The Hunga Tonga volcanic eruption that stunned the world last January threw so much water into the stratosphere that it is likely to widen the hole in the ozone layer for years to come, scientists believe.
According to reports, the powerful eruption that wasseen from spaceedetectable by all types of sensorsaround the world, the increasedamount of water in the stratosphereat 10%. The stratosphere is the second lowest layer of theatmosphere of the earthand there is the ozone layer, which protects the planet from harmful ultraviolet radiation.
Now, ozone could be at risk because water ejected from Hunga Tonga volcano "has caused significant stratospheric cooling in the south-mid latitudes," Paul Newman, chief scientist for atmospheric science at NASA's Goddard Space Flight Center, told Space. .with.
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Lower temperatures in the stratosphere are accelerating the process of ozone depletion, Vincent Henri Peuch, head of Europe's Copernicus Atmosphere Monitoring Service, told Space.com. Because when the stratosphere is cooler and there is a lot of water at these altitudes, scientists observe the more frequent formation of polar stratospheric clouds, fine, mysterious clouds that float 15 to 25 kilometers above the Earth. Forming during the winter months when temperatures in the stratosphere are at their coldest, these clouds provide the right chemical environment for chlorine-based ozone-depleting substances, which were banned in 1989 but still linger in the air over the planet to destroy ozone .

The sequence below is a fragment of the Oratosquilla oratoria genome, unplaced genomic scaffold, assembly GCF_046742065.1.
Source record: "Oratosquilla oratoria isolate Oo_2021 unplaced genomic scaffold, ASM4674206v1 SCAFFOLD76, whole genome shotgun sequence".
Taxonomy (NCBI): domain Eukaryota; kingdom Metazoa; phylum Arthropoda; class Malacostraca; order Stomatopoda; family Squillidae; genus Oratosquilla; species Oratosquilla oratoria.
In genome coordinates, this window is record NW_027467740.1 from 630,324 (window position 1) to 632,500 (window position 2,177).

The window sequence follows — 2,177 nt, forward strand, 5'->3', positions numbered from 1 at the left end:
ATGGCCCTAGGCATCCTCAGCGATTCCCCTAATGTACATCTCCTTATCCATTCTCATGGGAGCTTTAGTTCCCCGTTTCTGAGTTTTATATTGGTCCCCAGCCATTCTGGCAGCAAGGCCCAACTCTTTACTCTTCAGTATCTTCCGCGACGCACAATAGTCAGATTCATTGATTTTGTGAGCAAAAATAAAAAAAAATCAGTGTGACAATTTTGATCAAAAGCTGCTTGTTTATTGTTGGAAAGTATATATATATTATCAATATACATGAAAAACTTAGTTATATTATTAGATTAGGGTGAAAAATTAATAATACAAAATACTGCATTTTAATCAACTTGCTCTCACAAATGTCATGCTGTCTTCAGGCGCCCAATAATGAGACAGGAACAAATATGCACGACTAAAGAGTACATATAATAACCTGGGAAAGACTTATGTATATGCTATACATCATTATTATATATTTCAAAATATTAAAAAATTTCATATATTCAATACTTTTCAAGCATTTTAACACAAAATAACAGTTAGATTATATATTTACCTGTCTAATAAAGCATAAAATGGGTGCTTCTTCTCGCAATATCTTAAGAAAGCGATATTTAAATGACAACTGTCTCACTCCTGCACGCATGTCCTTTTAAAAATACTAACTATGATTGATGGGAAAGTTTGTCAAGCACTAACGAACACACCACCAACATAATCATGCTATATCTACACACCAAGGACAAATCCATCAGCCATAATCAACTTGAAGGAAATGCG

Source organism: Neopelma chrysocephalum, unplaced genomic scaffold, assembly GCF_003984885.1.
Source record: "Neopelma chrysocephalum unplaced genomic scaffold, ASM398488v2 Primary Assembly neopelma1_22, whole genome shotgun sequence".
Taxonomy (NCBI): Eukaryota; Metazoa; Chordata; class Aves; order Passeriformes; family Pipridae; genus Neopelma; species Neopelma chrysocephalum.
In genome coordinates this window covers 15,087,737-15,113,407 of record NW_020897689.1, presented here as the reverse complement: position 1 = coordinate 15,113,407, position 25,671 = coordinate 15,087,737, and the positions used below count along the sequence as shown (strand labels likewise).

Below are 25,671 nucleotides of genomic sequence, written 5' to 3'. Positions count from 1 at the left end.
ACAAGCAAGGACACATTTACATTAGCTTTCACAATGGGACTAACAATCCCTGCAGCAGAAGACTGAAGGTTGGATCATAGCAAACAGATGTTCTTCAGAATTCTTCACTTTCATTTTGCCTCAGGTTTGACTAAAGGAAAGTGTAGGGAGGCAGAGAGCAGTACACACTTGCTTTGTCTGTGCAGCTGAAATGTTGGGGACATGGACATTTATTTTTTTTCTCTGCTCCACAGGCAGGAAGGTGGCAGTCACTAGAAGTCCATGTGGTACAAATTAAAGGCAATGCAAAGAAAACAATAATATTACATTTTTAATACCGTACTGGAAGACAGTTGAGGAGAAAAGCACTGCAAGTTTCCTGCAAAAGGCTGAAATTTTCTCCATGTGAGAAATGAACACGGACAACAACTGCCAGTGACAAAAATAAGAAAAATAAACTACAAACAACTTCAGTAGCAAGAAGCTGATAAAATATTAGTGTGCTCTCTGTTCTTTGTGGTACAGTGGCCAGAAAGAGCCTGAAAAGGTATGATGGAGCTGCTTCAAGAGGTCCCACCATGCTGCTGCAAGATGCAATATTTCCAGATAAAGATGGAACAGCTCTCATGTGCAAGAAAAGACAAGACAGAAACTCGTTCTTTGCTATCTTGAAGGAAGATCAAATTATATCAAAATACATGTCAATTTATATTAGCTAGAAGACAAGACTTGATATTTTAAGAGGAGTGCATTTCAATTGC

"During the polar night, a pre-processing of the chlorinated compounds takes place in the polar stratospheric clouds," said Peuch. "It works throughout the Antarctic winter in July and August, and when the light returns in the polar regions in September, all that pre-processing turns into ozone depletion, which we see as the hole in the ozone layer."
Once the stratosphere warms, when the Antarctic summer arrives, the hole in the ozone layer begins to close and usually disappears by the end of November.